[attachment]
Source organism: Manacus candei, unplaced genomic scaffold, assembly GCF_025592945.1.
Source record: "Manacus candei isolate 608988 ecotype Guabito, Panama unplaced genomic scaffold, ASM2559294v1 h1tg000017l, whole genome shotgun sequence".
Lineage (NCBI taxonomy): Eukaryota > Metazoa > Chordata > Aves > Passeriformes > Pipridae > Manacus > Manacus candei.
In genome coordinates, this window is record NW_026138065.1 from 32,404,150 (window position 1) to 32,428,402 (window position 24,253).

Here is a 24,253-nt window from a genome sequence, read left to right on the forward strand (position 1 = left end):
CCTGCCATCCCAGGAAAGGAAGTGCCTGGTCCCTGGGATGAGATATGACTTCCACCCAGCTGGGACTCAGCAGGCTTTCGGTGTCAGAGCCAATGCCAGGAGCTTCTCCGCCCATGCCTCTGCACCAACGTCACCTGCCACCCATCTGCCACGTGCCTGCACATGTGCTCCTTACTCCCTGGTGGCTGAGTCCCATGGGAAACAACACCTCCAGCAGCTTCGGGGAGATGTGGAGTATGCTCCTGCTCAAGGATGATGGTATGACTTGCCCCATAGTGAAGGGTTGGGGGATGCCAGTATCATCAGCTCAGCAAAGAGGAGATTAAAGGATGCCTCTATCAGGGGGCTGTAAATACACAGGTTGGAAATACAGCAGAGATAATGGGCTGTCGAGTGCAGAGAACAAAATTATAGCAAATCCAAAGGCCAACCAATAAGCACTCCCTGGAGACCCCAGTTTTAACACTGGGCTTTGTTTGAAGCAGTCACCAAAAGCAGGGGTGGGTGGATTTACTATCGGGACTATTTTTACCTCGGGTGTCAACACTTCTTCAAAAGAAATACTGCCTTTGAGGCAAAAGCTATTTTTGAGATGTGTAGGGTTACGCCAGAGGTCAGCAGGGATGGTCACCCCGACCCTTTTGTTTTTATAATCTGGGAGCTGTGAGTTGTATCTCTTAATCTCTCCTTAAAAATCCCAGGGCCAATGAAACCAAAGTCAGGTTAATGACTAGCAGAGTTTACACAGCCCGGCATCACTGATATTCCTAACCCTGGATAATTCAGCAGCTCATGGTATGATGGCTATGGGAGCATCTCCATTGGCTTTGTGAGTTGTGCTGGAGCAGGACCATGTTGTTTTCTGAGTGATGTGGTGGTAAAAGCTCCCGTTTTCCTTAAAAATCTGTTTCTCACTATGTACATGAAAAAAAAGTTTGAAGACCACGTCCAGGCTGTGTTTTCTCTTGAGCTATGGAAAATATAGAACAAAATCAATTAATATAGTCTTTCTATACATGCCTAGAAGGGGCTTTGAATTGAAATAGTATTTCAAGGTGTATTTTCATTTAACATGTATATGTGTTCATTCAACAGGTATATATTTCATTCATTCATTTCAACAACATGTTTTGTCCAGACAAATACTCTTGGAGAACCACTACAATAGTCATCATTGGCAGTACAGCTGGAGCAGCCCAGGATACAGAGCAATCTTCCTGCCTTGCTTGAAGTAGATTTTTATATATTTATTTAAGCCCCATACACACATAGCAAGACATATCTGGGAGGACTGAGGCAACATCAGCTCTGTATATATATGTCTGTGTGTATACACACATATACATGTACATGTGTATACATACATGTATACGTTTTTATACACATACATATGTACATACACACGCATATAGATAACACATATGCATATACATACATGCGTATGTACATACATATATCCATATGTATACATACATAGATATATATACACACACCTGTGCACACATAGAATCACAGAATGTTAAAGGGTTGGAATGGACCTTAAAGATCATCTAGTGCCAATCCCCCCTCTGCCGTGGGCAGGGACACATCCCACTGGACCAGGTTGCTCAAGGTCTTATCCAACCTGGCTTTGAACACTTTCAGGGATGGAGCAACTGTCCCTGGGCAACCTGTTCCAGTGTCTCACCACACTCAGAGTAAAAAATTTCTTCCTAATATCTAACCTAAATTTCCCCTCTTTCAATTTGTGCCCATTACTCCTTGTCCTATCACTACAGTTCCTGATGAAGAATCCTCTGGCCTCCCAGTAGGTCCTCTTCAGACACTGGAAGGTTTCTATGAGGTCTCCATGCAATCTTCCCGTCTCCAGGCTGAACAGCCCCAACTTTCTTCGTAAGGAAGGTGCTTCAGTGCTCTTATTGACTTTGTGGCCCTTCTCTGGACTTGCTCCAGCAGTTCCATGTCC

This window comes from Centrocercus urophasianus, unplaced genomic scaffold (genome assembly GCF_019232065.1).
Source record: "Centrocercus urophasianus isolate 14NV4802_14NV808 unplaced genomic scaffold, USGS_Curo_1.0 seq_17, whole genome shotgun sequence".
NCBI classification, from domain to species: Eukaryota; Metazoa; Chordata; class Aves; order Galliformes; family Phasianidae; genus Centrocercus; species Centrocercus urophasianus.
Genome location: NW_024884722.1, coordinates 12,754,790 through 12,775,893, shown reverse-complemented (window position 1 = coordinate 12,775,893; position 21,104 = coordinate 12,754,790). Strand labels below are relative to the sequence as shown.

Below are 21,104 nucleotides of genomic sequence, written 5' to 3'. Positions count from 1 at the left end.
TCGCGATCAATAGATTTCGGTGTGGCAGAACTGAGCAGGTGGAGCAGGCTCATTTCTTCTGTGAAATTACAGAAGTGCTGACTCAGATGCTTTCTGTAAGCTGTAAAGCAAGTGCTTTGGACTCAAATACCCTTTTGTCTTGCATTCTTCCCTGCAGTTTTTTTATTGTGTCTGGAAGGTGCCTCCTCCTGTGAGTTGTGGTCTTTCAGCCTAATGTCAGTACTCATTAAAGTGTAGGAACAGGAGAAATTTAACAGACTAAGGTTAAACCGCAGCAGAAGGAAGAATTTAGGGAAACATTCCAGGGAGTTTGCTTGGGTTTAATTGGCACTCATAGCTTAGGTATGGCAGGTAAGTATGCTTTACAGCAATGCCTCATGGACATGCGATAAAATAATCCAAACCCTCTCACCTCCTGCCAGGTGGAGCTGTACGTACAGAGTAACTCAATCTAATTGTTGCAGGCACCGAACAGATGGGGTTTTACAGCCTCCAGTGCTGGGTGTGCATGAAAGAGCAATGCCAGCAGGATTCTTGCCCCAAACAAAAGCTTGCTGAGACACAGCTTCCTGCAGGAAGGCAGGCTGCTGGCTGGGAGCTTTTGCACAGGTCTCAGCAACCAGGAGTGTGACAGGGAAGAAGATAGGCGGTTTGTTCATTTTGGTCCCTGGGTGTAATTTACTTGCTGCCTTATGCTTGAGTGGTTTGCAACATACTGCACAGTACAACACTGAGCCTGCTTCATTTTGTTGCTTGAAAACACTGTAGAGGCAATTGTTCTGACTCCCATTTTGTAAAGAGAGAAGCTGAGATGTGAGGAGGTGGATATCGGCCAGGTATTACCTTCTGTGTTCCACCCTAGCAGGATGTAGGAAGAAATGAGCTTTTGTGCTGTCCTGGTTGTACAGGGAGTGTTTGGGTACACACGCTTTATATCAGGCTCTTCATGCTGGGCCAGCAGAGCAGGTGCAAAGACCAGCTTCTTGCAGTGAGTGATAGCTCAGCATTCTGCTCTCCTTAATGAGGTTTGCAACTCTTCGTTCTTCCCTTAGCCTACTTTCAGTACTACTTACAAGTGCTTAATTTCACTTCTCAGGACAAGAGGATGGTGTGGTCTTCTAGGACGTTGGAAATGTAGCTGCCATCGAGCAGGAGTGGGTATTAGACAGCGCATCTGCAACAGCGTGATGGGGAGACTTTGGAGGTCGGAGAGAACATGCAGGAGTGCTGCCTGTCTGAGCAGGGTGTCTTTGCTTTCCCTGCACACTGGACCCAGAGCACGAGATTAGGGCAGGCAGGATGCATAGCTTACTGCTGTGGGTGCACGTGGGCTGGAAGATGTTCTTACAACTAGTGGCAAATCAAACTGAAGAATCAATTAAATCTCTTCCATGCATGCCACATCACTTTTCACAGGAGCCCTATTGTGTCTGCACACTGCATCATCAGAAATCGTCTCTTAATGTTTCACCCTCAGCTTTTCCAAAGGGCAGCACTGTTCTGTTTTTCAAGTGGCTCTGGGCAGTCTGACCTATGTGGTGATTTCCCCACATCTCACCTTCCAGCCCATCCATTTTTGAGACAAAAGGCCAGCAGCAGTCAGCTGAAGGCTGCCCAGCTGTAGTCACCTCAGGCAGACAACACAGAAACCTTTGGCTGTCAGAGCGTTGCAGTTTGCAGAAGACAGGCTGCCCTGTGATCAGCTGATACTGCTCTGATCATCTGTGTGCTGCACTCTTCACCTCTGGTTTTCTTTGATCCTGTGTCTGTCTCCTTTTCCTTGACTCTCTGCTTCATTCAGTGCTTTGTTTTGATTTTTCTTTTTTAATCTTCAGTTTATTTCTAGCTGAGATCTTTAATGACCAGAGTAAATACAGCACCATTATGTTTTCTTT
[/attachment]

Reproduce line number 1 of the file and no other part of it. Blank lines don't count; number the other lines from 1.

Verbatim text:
Source organism: Manacus candei, unplaced genomic scaffold, assembly GCF_025592945.1.